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REMEMBERING WORLD WAR I--Layton/Layton
Four young men from Layton gave their lives in the conflict that came to be called "The Great War."
Two of these men were cousins from Layton with the last name of Layton--Hubert Henry Layton and William Clyde Layton.
Hubert was a graduate of the University of Utah and practiced law as an attorney. He was inducted into the service on April 27, 1918 in Battery B of the 348th Field Artillery. He spent three months training at Camp Lewis, Washington and then sailed overseas in July of 1918. He was stationed at Clearmont Ferand, France where he died of typhoid fever October 19, 1918. His body was buried in the American Cemetery in France, but it was later returned to Utah for final burial in the Wasatch Lawn Cemetery in Salt Lake City.
A memorial service was held for Hubert in Layton June 12, 1921, where speakers recalled the sterling qualities of this young soldier.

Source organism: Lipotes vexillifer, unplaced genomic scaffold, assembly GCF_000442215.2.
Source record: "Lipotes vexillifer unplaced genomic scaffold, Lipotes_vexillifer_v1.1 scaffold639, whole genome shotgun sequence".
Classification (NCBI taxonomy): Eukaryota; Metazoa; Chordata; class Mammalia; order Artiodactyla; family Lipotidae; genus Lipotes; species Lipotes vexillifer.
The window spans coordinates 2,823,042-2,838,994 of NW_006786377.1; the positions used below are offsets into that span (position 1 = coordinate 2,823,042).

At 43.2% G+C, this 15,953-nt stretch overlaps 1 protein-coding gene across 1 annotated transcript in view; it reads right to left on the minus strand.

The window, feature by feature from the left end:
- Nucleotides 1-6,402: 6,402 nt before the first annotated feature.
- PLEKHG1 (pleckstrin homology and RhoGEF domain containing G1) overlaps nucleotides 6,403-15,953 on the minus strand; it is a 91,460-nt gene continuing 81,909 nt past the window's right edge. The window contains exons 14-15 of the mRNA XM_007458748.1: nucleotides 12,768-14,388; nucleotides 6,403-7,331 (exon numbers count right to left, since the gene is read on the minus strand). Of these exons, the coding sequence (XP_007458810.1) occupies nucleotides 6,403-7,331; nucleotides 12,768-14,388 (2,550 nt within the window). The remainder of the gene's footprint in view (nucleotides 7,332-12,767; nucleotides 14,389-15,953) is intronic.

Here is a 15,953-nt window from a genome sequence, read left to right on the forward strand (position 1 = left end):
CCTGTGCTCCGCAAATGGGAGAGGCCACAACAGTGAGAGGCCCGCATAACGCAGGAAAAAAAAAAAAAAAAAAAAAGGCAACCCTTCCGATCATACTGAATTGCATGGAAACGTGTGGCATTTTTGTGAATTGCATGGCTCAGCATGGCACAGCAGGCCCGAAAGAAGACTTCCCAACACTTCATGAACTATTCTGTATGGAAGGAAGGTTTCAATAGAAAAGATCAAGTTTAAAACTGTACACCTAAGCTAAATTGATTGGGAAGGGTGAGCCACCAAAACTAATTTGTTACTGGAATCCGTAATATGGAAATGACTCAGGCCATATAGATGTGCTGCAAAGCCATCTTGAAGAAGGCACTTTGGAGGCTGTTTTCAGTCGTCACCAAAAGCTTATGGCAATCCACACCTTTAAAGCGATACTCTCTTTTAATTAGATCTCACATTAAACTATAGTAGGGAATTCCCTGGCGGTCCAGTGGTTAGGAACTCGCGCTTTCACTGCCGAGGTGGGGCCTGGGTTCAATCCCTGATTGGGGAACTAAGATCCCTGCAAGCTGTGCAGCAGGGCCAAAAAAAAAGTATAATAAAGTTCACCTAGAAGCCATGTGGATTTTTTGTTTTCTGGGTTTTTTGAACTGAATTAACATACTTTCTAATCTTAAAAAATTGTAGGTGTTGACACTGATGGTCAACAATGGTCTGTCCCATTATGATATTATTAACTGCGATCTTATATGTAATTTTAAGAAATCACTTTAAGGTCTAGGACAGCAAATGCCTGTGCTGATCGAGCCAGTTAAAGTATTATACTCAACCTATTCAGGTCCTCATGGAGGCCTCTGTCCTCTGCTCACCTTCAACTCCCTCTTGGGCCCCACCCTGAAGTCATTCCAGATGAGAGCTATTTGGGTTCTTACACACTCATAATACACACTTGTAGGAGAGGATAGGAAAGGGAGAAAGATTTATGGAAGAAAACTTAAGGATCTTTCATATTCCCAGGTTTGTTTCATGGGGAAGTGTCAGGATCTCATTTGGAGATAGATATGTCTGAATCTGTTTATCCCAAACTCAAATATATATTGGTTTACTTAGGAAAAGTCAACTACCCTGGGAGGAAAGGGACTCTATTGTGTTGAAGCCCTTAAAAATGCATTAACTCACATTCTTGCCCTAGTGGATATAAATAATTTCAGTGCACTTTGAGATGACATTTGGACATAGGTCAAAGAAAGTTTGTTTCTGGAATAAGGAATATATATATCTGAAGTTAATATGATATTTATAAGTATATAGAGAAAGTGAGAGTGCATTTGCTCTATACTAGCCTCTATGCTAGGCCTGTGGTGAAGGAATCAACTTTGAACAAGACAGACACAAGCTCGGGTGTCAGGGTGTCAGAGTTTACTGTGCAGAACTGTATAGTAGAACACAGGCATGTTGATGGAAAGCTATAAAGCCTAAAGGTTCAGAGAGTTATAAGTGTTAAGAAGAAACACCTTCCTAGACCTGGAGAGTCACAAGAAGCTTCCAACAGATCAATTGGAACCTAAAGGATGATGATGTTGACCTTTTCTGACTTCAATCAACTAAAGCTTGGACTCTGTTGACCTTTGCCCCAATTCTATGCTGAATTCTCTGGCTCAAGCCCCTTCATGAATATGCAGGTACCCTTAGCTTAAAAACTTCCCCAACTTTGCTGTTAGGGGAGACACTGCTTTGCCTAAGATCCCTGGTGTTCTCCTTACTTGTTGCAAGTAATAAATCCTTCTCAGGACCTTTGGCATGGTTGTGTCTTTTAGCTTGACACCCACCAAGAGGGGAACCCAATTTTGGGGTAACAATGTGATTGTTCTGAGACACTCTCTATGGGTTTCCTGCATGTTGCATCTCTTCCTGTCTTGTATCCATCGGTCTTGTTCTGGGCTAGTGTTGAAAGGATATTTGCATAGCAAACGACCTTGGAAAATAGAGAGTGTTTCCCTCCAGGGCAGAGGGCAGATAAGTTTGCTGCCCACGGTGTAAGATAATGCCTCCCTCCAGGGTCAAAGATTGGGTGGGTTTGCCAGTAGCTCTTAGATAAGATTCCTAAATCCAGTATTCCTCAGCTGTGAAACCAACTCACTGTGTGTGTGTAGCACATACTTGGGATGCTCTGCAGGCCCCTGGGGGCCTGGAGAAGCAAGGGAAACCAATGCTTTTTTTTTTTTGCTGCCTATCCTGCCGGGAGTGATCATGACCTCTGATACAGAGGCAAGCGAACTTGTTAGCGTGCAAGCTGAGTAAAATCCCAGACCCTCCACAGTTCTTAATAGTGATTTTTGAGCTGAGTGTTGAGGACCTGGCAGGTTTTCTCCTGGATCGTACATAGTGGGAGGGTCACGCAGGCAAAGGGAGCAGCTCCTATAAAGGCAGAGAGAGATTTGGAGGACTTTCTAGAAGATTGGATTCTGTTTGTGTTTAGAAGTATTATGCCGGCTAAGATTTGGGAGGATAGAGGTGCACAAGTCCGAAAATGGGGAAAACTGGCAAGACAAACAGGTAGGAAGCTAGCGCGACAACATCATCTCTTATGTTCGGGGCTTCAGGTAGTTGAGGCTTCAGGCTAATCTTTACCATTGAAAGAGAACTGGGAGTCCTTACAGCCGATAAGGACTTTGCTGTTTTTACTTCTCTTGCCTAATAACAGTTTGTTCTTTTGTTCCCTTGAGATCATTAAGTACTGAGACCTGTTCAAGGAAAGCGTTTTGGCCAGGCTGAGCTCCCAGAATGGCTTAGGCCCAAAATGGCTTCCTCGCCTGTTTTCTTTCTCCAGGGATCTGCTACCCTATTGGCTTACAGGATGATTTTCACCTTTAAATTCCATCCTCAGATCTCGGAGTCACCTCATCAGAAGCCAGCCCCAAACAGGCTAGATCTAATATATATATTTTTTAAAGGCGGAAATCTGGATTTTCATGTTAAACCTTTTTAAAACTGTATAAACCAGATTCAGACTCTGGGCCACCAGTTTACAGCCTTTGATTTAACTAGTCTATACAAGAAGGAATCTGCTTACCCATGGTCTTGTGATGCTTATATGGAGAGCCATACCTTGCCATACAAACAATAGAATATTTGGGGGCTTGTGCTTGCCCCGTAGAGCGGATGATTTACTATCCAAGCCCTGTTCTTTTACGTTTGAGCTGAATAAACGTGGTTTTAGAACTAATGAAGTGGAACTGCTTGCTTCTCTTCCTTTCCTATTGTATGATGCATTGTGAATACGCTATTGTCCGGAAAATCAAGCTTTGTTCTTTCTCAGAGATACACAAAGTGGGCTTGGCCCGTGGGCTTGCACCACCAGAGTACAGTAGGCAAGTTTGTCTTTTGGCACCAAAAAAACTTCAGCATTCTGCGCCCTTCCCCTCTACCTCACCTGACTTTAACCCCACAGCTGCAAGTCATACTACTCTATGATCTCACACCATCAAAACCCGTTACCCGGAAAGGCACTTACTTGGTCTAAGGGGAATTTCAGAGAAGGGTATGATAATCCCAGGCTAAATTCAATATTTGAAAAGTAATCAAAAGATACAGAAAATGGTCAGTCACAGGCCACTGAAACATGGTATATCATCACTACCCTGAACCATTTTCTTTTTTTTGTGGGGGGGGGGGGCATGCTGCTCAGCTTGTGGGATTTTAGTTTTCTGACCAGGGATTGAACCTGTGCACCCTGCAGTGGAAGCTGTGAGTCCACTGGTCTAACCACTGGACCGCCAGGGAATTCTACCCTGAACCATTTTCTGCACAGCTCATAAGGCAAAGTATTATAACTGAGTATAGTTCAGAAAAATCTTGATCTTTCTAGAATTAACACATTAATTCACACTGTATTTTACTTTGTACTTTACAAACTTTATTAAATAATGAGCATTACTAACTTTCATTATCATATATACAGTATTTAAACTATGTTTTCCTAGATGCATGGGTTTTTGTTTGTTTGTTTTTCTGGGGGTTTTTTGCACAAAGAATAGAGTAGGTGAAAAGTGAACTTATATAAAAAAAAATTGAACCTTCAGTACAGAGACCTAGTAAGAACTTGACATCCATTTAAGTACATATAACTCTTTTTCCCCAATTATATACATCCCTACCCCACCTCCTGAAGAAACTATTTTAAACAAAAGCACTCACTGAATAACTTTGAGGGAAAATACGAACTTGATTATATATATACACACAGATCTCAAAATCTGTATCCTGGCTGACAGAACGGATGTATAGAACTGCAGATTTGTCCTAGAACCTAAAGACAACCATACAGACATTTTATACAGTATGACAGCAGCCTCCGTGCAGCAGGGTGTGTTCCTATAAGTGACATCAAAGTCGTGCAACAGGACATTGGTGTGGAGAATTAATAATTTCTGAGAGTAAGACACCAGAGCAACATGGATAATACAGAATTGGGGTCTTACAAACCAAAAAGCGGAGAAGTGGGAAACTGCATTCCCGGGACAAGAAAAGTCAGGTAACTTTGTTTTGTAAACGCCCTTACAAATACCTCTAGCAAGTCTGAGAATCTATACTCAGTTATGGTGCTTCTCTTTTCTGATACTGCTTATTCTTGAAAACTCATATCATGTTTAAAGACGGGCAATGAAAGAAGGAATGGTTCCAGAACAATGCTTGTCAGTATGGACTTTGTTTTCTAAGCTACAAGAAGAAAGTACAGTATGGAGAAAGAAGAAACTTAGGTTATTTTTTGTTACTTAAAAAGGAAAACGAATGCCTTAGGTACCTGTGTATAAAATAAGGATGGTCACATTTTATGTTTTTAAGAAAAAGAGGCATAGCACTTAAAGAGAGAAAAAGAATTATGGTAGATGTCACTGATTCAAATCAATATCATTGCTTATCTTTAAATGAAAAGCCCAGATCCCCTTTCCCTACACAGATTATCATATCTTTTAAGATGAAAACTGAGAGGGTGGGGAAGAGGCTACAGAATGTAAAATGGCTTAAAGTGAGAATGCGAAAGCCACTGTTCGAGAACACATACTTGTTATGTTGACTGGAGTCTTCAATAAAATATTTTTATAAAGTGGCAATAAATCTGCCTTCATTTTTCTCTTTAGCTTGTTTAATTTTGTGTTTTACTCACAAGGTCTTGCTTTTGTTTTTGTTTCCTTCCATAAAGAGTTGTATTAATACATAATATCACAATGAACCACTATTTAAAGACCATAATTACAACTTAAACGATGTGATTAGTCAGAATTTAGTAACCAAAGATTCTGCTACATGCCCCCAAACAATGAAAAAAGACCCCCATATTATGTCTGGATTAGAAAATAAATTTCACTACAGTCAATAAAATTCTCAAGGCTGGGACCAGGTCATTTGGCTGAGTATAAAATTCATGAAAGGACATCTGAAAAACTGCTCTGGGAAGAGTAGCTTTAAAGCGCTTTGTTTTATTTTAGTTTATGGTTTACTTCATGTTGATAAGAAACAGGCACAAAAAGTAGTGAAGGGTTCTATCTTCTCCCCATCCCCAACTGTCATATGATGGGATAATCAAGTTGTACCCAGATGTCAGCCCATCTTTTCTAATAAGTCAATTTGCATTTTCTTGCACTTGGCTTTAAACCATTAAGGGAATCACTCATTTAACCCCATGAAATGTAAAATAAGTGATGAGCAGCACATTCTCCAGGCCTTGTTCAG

He was inducted into service September 19, 1917 and was assigned to the Machine Gun Company of the 362nd Infantry, 91st Division. He trained at Camp Lewis, Washington and at Camp Merritt, New Jersey. In March of 1918, he was granted a furlough. He returned to Layton where he married Meldon Clara Kirkham who returned to Washington State with him. In May he was given another furlough, but this was cut short by an immediate call back to Camp Merritt. He sailed overseas July 5, 1918.
On the night of July 23rd at Bonniers, France, a small village about forty miles north of Paris, the troop train on which his company was riding was struck in the rear by a heavily loaded freight train. William was among several soldiers who lost their lives in the train wreck. William was killed instantly.
In July of 1921, his body was returned to Utah where it was buried in the Kaysville City Cemetery.